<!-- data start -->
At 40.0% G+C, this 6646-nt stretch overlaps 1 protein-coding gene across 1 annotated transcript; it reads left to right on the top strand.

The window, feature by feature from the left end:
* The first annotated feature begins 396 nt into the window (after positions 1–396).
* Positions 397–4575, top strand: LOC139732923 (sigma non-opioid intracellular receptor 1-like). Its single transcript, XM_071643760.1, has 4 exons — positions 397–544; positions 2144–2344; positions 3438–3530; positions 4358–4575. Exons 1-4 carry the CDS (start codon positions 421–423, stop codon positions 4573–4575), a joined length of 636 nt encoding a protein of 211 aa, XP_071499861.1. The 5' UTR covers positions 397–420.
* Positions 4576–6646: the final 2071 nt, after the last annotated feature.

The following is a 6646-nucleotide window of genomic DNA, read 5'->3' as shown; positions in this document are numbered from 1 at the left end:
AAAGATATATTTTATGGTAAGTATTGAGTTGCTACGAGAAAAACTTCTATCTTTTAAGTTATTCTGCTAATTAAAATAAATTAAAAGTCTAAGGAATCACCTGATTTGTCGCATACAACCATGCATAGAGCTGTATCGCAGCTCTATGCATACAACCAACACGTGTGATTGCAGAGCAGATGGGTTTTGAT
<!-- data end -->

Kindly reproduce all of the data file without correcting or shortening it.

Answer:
At 40.0% G+C, this 6646-nt stretch overlaps 1 protein-coding gene across 1 annotated transcript; it reads left to right on the top strand.

The window, feature by feature from the left end:
* The first annotated feature begins 396 nt into the window (after positions 1–396).
* Positions 397–4575, top strand: LOC139732923 (sigma non-opioid intracellular receptor 1-like). Its single transcript, XM_071643760.1, has 4 exons — positions 397–544; positions 2144–2344; positions 3438–3530; positions 4358–4575. Exons 1-4 carry the CDS (start codon positions 421–423, stop codon positions 4573–4575), a joined length of 636 nt encoding a protein of 211 aa, XP_071499861.1. The 5' UTR covers positions 397–420.
* Positions 4576–6646: the final 2071 nt, after the last annotated feature.

The following is a 6646-nucleotide window of genomic DNA, read 5'->3' as shown; positions in this document are numbered from 1 at the left end:
AAAGATATATTTTATGGTAAGTATTGAGTTGCTACGAGAAAAACTTCTATCTTTTAAGTTATTCTGCTAATTAAAATAAATTAAAAGTCTAAGGAATCACCTGATTTGTCGCATACAACCATGCATAGAGCTGTATCGCAGCTCTATGCATACAACCAACACGTGTGATTGCAGAGCAGATGGGTTTTGAT